This argument is not tenable. The contention that a non-material object (rasa) cannot be considered as Vakyartha is fallacious, because the consummation of the force of signification (Thathparya) continues with the purpose (prayojana) of the speaker. The purpose of Abhidhasakthi is Vachyartha and that of Lakshana is Lakshyartha. The force of signification (thathparyasakthi) deals with Kraya (effect) of the speaker. The limit within which this Karya of the speaker spreads is the field (kshethra) of the force of signification. If the Karya of the speaker is negative, that he intends for the negative, the force of signification would extend up to it. On the completion of its suggestion, the force of signification would become debilitated. In Loka all the Vakyas, whether worldly or unworldly, emanate for a Karya (effect). The achievement of that purpose is the aim of that Vakya. In the absence of Karya or purpose (prayojana) Vakya would be useless, like a mad man's cry. It would be a collection of meaningless sounds. Therefore, Vakya, worldly or unworldly should be purposeful.
In Kavya, through the words the inference on the meanings of the vibhava etc is achieved. Vibhavas create the inference of Rasa and Sthayibhava. The words used in Kavya (in the vakyas) have got Annuaya-Vyathireka Bandha (when it is there, it is Annuaya, when it is not there, it is not Vyathireka) with the Artha and Vibhavas. Vibhavas would become perceivable when appropriate Abhidha are used, and when otherwise ineffective, the words used in Kavya alone would express the Vibhavas. This wonderful enjoyability is there not only in the words and vibhavas, but it permeates the whole Kavya as Rasa. Thus the words and Vibhavas, Prathipadaka (elements of discussion of the Rasa and bhava, which constitute the Prathipadya (subject discussed - the Sahridaya derives pleasure only by discussing the interconnection of the elements of Kavya (words, vibhavas, sthayibhava and rasa). The force of expression (signification) gained by the Vakyas with Rasa make them attractive, that the Karyaroopa (subject matter) Rasa make the force attractive. The extraneous objects like Vibhavas are inevitable for expressing the force of signification, as these create an impression of the meaning i.e. Rasa. It is only through the discussion on vibhavas the said force would consummate in the Rasa impression. On this path of expression of Rasa, the meaning of the words used (padartha) in Kavya are the vibhavas. The Vakyartha of the Kavya are these sthayibhavas generated by vibhavas. (It has been made clear that sthayibhava and rasa-impression are not Vyangya, the Vakyartha of Kavya and its impressions are not the outcome of the force of supposition (Vyangana).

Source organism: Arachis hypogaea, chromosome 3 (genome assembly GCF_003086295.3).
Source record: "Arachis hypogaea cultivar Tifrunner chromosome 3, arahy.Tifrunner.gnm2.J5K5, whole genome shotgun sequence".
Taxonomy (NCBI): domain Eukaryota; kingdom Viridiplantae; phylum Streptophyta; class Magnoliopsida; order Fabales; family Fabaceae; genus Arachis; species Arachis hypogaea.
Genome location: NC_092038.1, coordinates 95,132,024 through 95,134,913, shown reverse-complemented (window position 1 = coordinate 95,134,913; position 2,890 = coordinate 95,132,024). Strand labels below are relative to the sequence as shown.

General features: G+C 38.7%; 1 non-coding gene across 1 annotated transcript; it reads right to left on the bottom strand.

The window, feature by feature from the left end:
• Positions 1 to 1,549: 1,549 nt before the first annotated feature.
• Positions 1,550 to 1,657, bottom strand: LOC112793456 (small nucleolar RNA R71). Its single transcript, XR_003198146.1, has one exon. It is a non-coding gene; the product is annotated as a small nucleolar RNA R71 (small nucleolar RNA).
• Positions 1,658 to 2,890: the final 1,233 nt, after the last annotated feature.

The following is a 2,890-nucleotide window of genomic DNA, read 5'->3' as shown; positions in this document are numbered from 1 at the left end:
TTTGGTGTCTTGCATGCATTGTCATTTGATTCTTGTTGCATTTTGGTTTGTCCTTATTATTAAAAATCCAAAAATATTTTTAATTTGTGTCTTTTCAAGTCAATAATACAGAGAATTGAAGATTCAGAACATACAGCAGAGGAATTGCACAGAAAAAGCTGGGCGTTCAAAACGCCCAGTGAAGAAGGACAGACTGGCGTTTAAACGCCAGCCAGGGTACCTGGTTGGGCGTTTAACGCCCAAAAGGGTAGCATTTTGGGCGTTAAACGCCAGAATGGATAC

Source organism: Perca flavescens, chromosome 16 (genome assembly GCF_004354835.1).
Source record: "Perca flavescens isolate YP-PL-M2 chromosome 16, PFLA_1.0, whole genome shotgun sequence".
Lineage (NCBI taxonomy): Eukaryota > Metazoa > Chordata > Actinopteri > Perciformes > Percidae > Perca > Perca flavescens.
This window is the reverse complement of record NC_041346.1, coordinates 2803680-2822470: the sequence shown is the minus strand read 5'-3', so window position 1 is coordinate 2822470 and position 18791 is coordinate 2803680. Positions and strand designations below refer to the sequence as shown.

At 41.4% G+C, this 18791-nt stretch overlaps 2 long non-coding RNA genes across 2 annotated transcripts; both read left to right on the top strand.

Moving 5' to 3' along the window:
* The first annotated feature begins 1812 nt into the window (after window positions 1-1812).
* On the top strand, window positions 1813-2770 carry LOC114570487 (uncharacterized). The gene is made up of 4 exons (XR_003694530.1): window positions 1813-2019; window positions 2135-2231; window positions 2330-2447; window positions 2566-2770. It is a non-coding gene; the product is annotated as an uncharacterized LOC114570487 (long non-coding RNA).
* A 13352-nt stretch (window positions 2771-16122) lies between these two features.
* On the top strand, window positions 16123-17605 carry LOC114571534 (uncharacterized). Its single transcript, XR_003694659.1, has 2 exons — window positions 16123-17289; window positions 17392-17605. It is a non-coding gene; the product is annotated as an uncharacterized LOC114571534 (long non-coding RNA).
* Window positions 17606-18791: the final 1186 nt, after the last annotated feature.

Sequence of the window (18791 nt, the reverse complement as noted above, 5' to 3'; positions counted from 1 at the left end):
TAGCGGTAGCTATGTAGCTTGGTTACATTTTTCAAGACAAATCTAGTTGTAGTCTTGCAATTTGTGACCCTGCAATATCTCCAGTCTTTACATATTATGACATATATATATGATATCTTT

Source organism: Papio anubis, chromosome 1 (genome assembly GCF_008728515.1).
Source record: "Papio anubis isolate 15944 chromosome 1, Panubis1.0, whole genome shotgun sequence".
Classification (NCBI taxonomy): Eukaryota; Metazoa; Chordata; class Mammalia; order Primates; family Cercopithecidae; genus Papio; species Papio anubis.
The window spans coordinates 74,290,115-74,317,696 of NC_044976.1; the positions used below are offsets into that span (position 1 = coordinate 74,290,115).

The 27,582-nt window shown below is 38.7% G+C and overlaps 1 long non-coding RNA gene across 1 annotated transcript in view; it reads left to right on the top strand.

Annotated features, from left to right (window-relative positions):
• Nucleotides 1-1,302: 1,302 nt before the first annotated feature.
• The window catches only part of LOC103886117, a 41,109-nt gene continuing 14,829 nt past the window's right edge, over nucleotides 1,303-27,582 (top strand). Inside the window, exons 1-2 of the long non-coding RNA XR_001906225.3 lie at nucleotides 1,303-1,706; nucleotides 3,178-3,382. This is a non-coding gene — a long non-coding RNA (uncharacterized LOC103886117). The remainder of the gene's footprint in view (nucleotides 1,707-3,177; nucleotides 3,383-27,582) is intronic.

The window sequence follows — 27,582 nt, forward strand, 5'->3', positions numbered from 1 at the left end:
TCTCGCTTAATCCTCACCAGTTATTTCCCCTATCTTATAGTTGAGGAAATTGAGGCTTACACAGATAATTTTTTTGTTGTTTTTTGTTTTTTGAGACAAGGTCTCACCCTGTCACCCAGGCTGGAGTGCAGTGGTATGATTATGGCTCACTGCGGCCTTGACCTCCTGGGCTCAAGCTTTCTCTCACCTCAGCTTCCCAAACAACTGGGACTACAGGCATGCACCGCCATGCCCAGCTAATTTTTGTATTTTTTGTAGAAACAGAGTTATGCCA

We know that we get enjoyment on hearing music. But the Geetha is not the Vachaka of that enjoyment, nor that enjoyment the Vachya of the Geetha. The analogy can be applied in the case of Sukha (Anandaroopa Rasa) derived from Kavya. Thus in the case of Kavya and Rasa the Vachya-vachaka sense cannot be applied (Poorva Paksha).
The example quoted, say Geetha and pleasure is not applicable in the case of Kavya and Rasa. It is seen that Rasa is not universally derived by all from Kavya. From Kavya the Rasa agreeing to it is enjoyed by those who are conversant with the ingredients, namely, the vibhavas and who are imaginative enough to imbibe the Bhavas. When the Rasa concept is established in the Vakyartha form, it is a confirmed fact that the impression about all Sruyamana and Asruyamana (audible and inaudible) objects is obtained through the force of signification like Abhidha, as accepted by the scholars and Alankarikas. It is futile to conceive another force like Vyanjana.
It is established that Kavya has no Vyangya-Vyanjaka connection with Rasa. Kavya is not Vyanjaka, nor Rasa Vyangya. The exact connection between the two is Bhavya-Bhavaka. Kavya is Bhavaka and Rasa is Bhavya. The mastication of Sthayibhava or Rasa takes place in the Sahridaya mind. This is Bhavana. Thus Kavya is Bhavaka and Rasa the Bhavya. Rasa is derived on its own, through the selected Vibhava favorable for the concerned Rasa. Kavya causes this mastication (Bhavana).
An argument may be raised that in ordinary words such Bhavya-Bhavaka, connection does not exist. Kavya uses ordinary words; then what is the scope for such a connection? This is not correct. Meemamsakas have accepted Bhavya-Bhavaka connection in the verb Bhavana. (In Swarge Kamo Yajaathe, Swarga is conceived in "Bhavana," Yagakriya is Bhavaka and Swarga is Bhavya). But in common usage such Bhavya-Bhavaka, connection is not implied. This is applicable in the case of Rasa and Kavya. The Annuayavyathireka connection between Kavya and Rasa confirms it. In the absence of Bhavaka words for Rasa in Kavya, the Bhavana (mastication) of Rasa would take place. In its process Rasa would definitely become Bhavitha in the heart. This is a mutually dependent factor. The Bhavana of Rasa is done through the Abhinaya of Bhava. In Natya it is therefore called Bhava. Rasa is therefore, Bhavya. The relation between Kavya and Rasa is Bhavya-Bhavaka.
(Poorvapaksha) The words used in Kavya have no connection with Bhava. In common usage the meaning is the technical meaning according to Abhidha. Sthayibhavas are not technical meanings of the words used in Kavya. Then how can such words suggest the Sthayibhava or Rasa?
We see the love play of a man and a girl. Through Bhavana we observe the Rathi etc, and visualise the love between them. Kavyas also describe the actions pertaining to such Sthayibhava. By hearing those words representing such action, those actions are visualised by the mind, which lead to the formation of the Sthayibhava. This impression is Lakshanic.
The enjoyer and enjoyment of rasa
Sthayibhavas are actually self-enjoyed ones. Rasa dwells in the Sahridaya who is Rasika, and not in auxiliaries like characters. The sthayibhava unfolded through the Vachyartha of the Kavya is actually situated in the heart of the Rasika. His Chethana, inner spirit, the essential Ananda gets enlarged. That is Rasa. It situates in the Samajika who is Rasika, and in no one else.